Economic Issues

Jackson, Tim, 2009, Prosperity without Growth: Economics for a Finite Planet, Earthscan, London.

Stern, Nicholas, 2006, Stern Review on the Economics of Climate Change, UK Treasury, London.

An official report, chaired by (Lord) Nicholas Stern, which considered the costs and benefits of investing rapidly in renewable energy to avoid excessive climate change. The report emphasised the advantages of acting quickly, which of course did not happen. It was also notable  for its discussion of the inappropriateness of using conventional economic discounting methodology to consider costs and benefits over very long periods of time. Whether we’re entitled to leave a wasted planet to future generations is a matter of morality not of economic cost/benefit analysis.

Victor, Peter, 2008, Managing Without Growth: Slower by Design, Not Disaster, Edward Elgar, Cheltenham, UK

To stop environmental destruction, we will have to halt economic growth in the richer parts of the world. This book is one of the few, so far as I know the only one, that actually constructs an economic model of an economy, in this case the Canadian economy, as it makes the transition to a ‘steady state’. Unsurprisingly one of the principal conclusions is that there will be less paid work to go round. Victor proposes to address this problem by limiting the hours that can be worked in a year – as indeed France has tried to do. I believe that a better solution is to introduce a ‘basic’ or ‘citizen’ income paid by the state to everyone. It does not need to be sufficient to live off. A basic income at any level would affect at the margin people’s inclination to work and would thus reduce to some degree the supply of labour (to use economic jargon). Of course this would need to be finely judged so that sufficient numbers would still have an incentive to do the work that would still need to be done.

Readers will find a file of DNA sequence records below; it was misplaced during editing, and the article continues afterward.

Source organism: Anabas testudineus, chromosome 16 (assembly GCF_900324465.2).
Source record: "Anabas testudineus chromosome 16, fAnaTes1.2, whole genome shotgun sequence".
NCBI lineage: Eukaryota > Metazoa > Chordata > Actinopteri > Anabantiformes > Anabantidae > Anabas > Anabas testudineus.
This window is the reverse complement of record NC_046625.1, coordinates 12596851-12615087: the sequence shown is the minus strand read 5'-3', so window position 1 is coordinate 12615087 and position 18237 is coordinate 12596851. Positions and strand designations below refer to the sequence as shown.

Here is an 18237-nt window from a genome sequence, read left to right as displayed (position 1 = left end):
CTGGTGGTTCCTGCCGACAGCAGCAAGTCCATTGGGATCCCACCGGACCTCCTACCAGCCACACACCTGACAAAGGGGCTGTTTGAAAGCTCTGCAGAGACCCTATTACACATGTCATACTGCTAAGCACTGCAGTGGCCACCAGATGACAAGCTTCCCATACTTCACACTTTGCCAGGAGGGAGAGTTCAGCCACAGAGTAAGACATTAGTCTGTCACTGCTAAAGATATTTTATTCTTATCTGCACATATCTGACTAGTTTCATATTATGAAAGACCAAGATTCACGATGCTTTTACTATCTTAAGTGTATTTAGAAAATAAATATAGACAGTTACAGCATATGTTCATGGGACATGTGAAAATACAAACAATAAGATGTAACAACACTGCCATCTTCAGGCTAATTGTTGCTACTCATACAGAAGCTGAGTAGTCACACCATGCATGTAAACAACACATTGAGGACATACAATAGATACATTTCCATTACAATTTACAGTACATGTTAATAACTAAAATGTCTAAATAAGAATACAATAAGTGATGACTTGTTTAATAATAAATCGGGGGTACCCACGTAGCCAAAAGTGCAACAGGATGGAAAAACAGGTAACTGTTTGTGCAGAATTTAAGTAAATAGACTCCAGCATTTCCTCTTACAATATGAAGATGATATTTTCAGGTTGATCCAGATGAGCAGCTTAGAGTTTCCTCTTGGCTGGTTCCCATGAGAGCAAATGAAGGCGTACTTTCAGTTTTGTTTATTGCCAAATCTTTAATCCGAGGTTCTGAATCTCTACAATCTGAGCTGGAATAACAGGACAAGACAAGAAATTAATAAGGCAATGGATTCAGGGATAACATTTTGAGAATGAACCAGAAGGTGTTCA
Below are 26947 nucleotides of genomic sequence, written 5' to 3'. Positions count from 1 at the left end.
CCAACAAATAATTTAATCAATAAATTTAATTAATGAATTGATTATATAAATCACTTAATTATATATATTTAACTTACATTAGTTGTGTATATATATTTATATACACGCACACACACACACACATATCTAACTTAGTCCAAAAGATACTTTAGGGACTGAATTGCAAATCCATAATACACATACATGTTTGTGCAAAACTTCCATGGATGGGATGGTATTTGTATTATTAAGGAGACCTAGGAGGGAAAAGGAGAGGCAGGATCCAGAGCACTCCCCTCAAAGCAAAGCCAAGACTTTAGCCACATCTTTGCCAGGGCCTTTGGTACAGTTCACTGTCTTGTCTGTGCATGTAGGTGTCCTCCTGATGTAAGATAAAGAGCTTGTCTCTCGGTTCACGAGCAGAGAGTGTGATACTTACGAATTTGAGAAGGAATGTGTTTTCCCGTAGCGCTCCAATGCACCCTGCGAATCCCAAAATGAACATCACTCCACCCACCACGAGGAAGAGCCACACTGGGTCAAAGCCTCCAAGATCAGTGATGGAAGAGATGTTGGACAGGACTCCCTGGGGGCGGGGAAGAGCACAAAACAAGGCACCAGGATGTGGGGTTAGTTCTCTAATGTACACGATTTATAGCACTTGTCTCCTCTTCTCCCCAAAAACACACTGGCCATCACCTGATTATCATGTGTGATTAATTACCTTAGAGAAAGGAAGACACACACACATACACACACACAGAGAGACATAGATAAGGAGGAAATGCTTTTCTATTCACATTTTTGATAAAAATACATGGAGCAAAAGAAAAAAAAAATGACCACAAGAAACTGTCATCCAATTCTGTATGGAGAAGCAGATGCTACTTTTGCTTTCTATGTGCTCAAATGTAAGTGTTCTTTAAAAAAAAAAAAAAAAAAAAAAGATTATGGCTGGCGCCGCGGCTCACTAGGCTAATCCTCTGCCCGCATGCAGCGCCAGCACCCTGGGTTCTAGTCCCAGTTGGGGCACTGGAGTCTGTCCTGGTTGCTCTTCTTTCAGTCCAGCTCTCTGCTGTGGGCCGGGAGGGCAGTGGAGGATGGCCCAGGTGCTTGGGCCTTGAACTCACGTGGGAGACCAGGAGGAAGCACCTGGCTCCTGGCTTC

Victor, Peter, November 2010, Questioning Economic Growth in Nature Vol. 468, 18 November 2010, Macmillan, London

In effect a summary of the conclusions of Victor’s economic modelling set out in his above book .

Stiglitz, Joseph E, Sen, Amartya, Fitoussi, Jean-Paul, 2009, Report by the Commission on the Measurement of Economic Performance and Social Progress, Paris

Two Nobel prize-winning economists headed up this official study for the French government of the limitations of using economic growth as a measure of economic performance and human welfare and considered alternative or supplementary indices that could be developed. On the principle that ‘what gets measured gets managed’ this was an important report which was indeed followed up by a few national statistical offices in Europe. But its political impact seems to have been minimal so far. Politicians still talk overwhelmingly about economic growth.

Gordon, Robert J, August 2012, Is US Economic Growth Over? Faltering Innovation Confronts the Six Headwinds, National Bureau of Economic Research, Working Paper 18315, Cambridge MA.

In this interesting and very controversial paper Gordon argues that the era of high economic growth experienced over the last two hundred and fifty years was driven by very particular technological developments notably: the use of steam and later other fuels as a source of power which previously had (almost) all come from human and animal effort; and the discovery and application of electricity. Gordon argues that there are no similar break-through technologies on the horizon and that consequently economic growth per capita in rich countries (i.e. those on the technological frontier) is bound to fall back to long-run historical levels, say less that half a percent a year. His argument s interesting in that it has nothing to do with environmental constraints or about a voluntary reduction in the rate of economic growth. But (Western) politicians might well take heed as they strive to recover rates of growth that were last seen before 2008. They may never succeed, other than by various form of manipulation – such as bringing some forms of work (for example care for children or the elderly) into the (measured) monetary economy whereas in the past they were left outside it.

Heinberg, Richard, 2011, The End of Growth: Adapting to Our New Economic Reality, Clairview, Redhill.